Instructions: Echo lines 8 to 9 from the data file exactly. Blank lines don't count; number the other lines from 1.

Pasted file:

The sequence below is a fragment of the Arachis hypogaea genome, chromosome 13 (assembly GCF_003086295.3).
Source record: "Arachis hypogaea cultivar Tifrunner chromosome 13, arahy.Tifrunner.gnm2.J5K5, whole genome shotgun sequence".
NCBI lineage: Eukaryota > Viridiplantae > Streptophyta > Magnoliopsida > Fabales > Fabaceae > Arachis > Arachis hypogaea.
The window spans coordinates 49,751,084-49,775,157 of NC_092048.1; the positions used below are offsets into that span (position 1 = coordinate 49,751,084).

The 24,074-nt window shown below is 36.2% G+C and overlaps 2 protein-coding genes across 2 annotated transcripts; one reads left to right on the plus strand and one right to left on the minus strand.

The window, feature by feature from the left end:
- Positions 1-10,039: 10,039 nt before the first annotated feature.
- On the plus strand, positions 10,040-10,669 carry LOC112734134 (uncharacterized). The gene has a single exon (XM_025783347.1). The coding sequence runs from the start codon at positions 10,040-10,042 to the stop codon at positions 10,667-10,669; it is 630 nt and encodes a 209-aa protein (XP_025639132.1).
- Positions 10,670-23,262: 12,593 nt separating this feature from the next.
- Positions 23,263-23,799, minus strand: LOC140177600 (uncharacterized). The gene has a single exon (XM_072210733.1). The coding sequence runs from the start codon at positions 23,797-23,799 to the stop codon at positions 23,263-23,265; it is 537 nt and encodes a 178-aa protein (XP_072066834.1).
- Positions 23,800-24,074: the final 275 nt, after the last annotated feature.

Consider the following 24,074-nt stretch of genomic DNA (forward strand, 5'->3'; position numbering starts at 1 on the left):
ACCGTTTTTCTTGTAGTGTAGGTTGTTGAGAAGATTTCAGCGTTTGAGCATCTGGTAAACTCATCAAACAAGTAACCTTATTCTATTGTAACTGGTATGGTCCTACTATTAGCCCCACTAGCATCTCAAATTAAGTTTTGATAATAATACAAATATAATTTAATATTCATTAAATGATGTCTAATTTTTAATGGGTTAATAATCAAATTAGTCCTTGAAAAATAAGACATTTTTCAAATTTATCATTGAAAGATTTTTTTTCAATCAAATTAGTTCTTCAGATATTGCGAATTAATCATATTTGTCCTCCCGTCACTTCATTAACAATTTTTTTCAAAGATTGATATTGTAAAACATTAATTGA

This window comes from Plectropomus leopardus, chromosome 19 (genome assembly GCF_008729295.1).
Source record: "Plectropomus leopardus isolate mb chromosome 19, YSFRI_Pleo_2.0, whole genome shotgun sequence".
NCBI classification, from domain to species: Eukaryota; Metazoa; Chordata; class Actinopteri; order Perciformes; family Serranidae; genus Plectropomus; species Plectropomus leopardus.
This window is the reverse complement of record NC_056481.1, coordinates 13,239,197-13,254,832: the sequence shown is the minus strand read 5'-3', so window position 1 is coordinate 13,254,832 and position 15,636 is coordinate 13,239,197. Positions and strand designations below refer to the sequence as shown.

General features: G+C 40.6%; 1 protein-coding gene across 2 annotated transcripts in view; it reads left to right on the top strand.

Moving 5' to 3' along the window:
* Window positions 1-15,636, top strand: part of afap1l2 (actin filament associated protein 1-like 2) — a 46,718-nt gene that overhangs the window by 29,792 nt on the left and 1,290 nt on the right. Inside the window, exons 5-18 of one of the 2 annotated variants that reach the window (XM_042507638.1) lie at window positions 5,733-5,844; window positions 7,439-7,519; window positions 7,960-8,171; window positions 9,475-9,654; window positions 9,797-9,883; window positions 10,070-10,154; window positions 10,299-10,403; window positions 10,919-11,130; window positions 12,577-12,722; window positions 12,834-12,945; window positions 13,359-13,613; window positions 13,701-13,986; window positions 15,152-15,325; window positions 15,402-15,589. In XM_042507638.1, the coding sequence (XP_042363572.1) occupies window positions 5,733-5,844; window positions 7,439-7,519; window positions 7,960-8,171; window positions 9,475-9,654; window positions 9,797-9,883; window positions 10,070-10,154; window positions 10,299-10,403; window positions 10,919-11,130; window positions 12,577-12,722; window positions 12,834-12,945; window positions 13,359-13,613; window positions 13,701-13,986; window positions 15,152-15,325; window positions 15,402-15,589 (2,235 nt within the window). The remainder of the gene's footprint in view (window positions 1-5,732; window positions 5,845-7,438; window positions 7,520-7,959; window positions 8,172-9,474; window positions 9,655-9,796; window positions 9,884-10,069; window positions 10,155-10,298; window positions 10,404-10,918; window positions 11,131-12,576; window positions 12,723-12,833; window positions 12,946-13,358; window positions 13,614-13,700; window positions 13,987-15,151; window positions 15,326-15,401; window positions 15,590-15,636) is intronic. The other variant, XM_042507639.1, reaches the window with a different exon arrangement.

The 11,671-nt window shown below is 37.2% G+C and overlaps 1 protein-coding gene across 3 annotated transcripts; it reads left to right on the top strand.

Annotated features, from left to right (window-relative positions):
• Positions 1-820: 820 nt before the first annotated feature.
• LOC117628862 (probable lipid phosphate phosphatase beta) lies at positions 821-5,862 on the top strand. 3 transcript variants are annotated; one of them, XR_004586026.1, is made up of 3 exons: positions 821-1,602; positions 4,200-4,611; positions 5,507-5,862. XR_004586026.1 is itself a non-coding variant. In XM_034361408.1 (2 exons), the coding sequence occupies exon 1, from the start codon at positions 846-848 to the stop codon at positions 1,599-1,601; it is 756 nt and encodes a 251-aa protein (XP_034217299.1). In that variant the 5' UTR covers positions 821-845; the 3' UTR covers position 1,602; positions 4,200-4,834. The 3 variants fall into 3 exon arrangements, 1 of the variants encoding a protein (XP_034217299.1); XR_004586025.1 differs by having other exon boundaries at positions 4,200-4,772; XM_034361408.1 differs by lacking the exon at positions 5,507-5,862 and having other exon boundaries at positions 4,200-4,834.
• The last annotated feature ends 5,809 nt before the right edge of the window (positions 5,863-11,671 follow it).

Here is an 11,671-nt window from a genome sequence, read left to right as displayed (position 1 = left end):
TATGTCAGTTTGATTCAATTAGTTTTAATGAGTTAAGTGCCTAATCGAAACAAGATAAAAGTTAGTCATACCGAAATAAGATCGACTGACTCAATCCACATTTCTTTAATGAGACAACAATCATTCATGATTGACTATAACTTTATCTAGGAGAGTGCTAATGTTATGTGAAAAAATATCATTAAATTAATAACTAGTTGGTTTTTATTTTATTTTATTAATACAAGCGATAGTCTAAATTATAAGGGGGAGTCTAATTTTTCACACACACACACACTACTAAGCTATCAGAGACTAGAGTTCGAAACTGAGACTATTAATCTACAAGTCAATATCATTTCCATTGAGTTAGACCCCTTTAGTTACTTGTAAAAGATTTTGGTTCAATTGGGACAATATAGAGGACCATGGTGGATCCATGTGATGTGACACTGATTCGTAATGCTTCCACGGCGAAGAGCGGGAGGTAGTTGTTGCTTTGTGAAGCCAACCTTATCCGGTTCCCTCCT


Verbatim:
- On the plus strand, positions 10,040-10,669 carry LOC112734134 (uncharacterized). The gene has a single exon (XM_025783347.1). The coding sequence runs from the start codon at positions 10,040-10,042 to the stop codon at positions 10,667-10,669; it is 630 nt and encodes a 209-aa protein (XP_025639132.1).
- Positions 10,670-23,262: 12,593 nt separating this feature from the next.